Challenges in Laboratory Diagnosis of the Novel Coronavirus SARS-CoV-2
Al-Sadeq, Duaa W
Daas, Hanin I
Yassine, Hadi M
Nasrallah, Gheyath K
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The recent outbreak of the Coronavirus disease 2019 (COVID-19) has quickly spread worldwide since its discovery in Wuhan city, China in December 2019. A comprehensive strategy, including surveillance, diagnostics, research, clinical treatment, and development of vaccines, is urgently needed to win the battle against COVID-19. The past three unprecedented outbreaks of emerging human coronavirus infections at the beginning of the 21st century have highlighted the importance of readily available, accurate, and rapid diagnostic technologies to contain emerging and re-emerging pandemics. Real-time reverse transcriptase-polymerase chain reaction (rRT-PCR) based assays performed on respiratory specimens remain the gold standard for COVID-19 diagnostics. However, point-of-care technologies and serologic immunoassays are rapidly emerging with high sensitivity and specificity as well. Even though excellent techniques are available for the diagnosis of symptomatic patients with COVID-19 in well-equipped laboratories; critical gaps still remain in screening asymptomatic people who are in the incubation phase of the virus, as well as in the accurate determination of live viral shedding during convalescence to inform decisions for ending isolation. This review article aims to discuss the currently available laboratory methods and surveillance technologies available for the detection of COVID-19, their performance characteristics and highlight the gaps in current diagnostic capacity, and finally, propose potential solutions. We also summarize the specifications of the majority of the available commercial kits (PCR, EIA, and POC) for laboratory diagnosis of COVID-19.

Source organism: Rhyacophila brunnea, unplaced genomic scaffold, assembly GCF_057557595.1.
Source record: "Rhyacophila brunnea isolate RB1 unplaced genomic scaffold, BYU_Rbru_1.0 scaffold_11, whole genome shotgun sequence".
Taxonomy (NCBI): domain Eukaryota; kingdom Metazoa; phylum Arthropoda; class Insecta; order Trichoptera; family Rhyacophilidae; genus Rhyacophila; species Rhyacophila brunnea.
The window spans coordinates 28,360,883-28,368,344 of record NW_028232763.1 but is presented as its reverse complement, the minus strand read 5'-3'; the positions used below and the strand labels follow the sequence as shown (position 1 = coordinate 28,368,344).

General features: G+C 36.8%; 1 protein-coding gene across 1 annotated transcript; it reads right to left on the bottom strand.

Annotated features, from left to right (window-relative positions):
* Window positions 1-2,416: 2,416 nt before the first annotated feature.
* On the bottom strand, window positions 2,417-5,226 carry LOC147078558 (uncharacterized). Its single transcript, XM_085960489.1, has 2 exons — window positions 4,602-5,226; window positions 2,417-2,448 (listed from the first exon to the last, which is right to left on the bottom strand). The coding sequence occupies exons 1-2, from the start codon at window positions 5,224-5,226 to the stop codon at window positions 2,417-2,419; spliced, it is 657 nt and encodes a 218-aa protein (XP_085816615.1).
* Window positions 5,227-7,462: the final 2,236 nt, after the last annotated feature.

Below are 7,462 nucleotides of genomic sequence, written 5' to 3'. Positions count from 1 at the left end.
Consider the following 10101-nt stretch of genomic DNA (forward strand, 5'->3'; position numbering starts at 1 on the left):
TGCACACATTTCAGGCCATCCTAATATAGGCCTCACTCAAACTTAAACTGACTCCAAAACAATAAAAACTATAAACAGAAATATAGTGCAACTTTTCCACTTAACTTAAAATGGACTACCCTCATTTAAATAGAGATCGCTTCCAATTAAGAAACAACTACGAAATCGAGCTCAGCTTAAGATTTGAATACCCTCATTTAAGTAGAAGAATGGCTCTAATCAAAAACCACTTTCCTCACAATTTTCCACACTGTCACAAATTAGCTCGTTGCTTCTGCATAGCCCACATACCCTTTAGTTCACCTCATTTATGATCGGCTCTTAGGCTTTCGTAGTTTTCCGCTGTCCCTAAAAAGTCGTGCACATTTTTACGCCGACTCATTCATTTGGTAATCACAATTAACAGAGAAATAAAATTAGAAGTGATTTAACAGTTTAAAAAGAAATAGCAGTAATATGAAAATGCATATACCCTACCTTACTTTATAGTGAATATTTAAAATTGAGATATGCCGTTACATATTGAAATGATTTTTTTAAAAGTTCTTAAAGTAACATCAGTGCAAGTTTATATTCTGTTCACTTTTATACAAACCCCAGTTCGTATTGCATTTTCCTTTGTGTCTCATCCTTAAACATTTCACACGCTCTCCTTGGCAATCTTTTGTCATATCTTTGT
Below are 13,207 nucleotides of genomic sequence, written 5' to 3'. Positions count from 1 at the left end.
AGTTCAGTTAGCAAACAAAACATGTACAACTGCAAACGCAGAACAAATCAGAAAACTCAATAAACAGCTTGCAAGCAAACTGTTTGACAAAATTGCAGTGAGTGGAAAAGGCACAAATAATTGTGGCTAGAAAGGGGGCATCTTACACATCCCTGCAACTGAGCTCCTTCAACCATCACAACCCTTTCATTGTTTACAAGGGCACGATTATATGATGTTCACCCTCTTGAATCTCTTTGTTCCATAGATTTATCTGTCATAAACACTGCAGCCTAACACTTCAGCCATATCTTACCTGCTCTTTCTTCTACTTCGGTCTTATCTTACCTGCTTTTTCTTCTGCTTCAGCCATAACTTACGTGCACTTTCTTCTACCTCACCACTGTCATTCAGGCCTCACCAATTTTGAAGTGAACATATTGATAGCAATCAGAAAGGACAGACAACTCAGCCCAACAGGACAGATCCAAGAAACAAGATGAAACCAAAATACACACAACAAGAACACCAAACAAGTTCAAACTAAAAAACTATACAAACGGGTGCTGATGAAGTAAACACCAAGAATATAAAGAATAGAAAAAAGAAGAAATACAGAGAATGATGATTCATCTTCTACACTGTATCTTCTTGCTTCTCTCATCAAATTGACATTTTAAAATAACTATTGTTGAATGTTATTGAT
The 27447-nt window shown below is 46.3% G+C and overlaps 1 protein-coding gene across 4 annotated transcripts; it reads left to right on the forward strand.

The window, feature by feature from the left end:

- Biomedical Sciences [241 items ]